News Video | Policy | GPs | Hospitals | Medical | Mental Health | Welfare | Search


Mums With Depression Not Accessing Counselling Survey Shows

New Survey Shows Mums Needing Mental Health Treatment Are Not Accessing Counselling Due to Cost

A recent survey of women with perinatal depression released by Maternal Care Action Group, revealed that despite 92% of those diagnosed wanting access to counselling, 69% said they couldn’t afford it.

Access was still limited with those women that did decide to pay privately for counselling, with the vast majority of those women having less than 5 sessions.

Spokesperson for Maternal Care Action Group Kristina Paterson says this is a problem because best practice guidelines show very clearly that GP’s should be offering counselling therapy in the first instance before offering anti-depressant medication:

“When GP’s are put in a position where there are few - if any - funded counselling options available and their patient is not eligible for Maternal Mental Health services, it appears that the only affordable option for them to offer their patient is prescription medication.”

Ms Paterson says women with mild perinatal depression or anxiety may be able to recover without prescription anti-depressant medication if they have access to counselling therapy to go alongside lifestyle changes such as diet and exercise: “When we consider the side effects and the resistance women have to taking anti-depressant prescription medication during pregnancy or while breastfeeding, it seems unethical that we should be making prescription medication the only affordable option.”

Some Primary Health Organisations have access to around 4 sessions of funded therapy for their patients who have depression, but Ms Paterson says this is not enough: “Previous research has shown that there may be some improvement for people with depression or anxiety after 6-8 therapy sessions but the vast majority will experience improvement after a minimum of 6 months of therapy. Ultimately, the option and length of therapy should be based on what will provide the best outcomes for that individual - rather than a treatment plan based solely on cost.”

For Annelize Anthony, depression struck while she was pregnant with her first baby: “At first I struggled to find an appropriate professional to talk to - the GP I saw passed my details on to 'Lifespan' and said someone would be in contact. It took them 3 business days to call me. The downward spiral continued while I waited so I went back to see a GP at the medical centre. This GP referred me to Maternal Mental Health at which point they prescribed me medication, even though I explicitly said that I didn't want to take medication. I was concerned that it could potentially be harmful to my unborn child and that I'd rather have had the option of talking with someone to address my depression that way.

“I then tried to get hold of someone specialising in CBT (upon recommendation from my husband) but failed to get an appointment that week. When I finally received a call from Lifespan, I felt quite relieved since I knew help was on the way. The Therapist was very kind and caring and the sessions with her did help me work through things. These sessions were at my own expense though and at $150 a session I tried to limit the number of consultations I had, since we couldn't afford to spend money on things not in our budget, especially with a baby on the way. We ended up spending more than $1,000 over a few months to get me the help I needed.”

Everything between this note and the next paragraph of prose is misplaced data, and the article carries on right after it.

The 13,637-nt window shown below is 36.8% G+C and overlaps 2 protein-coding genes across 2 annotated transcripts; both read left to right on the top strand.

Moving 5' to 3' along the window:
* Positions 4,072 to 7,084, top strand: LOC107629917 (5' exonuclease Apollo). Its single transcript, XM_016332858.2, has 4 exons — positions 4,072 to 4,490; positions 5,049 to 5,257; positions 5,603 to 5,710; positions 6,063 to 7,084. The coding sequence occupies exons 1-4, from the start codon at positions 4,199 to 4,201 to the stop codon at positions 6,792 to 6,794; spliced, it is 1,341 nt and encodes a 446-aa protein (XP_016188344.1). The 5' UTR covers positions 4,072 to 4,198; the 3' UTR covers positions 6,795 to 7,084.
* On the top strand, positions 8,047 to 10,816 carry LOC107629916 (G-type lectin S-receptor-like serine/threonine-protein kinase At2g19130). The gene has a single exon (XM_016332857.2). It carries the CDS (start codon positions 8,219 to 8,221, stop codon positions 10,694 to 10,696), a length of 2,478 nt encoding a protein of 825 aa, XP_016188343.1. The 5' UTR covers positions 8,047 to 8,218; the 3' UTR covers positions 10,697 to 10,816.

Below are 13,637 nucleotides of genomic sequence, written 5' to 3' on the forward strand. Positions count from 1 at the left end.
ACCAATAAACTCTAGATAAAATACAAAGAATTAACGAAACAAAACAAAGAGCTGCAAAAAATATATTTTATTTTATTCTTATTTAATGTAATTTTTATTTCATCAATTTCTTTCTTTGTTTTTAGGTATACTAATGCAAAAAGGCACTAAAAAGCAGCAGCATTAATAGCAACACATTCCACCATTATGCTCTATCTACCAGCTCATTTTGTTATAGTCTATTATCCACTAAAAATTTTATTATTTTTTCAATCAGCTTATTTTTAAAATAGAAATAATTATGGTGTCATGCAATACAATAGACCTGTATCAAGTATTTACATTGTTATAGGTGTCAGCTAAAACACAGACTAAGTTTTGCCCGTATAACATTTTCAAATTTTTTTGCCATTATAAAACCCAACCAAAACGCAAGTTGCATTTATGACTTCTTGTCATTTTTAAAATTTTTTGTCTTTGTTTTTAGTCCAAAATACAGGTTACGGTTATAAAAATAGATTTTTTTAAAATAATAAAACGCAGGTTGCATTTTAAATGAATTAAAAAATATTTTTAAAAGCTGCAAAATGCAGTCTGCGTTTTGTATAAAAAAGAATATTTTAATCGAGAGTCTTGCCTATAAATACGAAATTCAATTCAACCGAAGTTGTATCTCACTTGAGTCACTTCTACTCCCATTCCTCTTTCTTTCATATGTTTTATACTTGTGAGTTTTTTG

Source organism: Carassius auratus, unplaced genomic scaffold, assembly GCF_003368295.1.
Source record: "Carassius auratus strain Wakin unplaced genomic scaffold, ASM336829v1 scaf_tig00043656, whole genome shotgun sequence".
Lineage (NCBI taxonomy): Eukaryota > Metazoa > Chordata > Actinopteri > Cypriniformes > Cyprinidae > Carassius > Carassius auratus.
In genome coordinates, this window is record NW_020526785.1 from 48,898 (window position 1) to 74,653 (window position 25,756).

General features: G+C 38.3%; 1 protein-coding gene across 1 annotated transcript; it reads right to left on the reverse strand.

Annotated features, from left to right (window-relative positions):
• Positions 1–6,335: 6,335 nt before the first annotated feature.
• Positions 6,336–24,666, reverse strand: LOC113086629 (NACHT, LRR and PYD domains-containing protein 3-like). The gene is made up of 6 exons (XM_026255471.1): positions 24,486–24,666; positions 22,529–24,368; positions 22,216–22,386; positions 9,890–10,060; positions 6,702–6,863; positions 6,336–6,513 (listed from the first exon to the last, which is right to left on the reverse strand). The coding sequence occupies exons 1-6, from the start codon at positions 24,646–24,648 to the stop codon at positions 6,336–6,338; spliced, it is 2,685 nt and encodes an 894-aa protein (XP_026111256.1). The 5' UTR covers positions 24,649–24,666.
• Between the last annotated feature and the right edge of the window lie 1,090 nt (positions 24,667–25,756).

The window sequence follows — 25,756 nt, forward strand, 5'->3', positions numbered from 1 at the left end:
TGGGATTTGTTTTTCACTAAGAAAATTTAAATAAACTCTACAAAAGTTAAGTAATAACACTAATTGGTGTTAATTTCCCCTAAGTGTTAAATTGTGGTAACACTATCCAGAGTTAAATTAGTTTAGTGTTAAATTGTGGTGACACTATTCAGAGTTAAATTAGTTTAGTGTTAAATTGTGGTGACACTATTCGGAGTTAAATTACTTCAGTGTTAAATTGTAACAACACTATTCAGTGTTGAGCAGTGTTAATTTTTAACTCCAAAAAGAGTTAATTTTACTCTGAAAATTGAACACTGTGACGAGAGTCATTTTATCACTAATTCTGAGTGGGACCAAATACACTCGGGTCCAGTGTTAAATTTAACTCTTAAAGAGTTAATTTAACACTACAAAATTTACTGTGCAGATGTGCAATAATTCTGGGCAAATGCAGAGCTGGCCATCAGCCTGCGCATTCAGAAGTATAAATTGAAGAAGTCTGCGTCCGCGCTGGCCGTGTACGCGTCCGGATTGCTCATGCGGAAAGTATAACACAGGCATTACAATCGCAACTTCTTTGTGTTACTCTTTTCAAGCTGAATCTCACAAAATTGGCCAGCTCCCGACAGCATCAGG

“I do hope that funding will be made available to ensure women will be able to get the help they desperately need, without added financial stress. It definitely is a trigger for me since the thought of being a financial burden on my husband could've pushed me over the edge, if it wasn't for the sense of responsibility I had towards our baby.”

Ms Paterson says that it is imperative that we do not treat mental health one-dimensionally: “Research tells us that the quickest and most effective way to recover from depression and anxiety is through a combination of anti-depressant medication and counselling therapy, yet we are really only providing one of these options. We do not recover from mental illness by taking a pill. We recover from mental illness by taking an holistic approach - that might include prescription medication, but it has to include other things as well, including counselling therapy.”

The survey results were released just days after MCAGNZ’s “Plant Pledge 4 PND” on 1st September where 8,000 flowers were planted to highlight the number of women that experience delays in diagnosis and treatment for perinatal depression in New Zealand every year.


© Scoop Media

Culture Headlines | Health Headlines | Education Headlines


Howard Davis Review: Mixed & Very Messy Metaphors - Darren Aronofsky's mother!

Paramount probably suspected mother! would provoke a strong response, but the studio surely never imagined this elevated psychological horror-thriller would receive an F CinemaScore from US moviegoers. More>>

Scoop Review Of Books: Trying To Disconnect

Solitude: In pursuit of a singular life in a crowded world. In one of the most revealing studies of the last decade, a team of University of Virginia psychologists set out to see how good undergraduates were at entertaining themselves... More>>

Rachel Pommeyrol Review: Anahera - Social Criticism, Through The Family Frame

The tragic event which seems to be central to the play is actually a pretext for its writer Emma Kinane to deal with a lot of complex social issues. Katie Wolfe, the director, manages to give life to these complex and contemporary stakes, while keeping a certain distance. More>>

Howard Davis Review: Coppola's Captivating & Confined The Beguiled

Why did Sofia Coppola decide to remake Don Siegel's chilling 1971 cult movie? More>>



  • Wellington
  • Christchurch
  • Auckland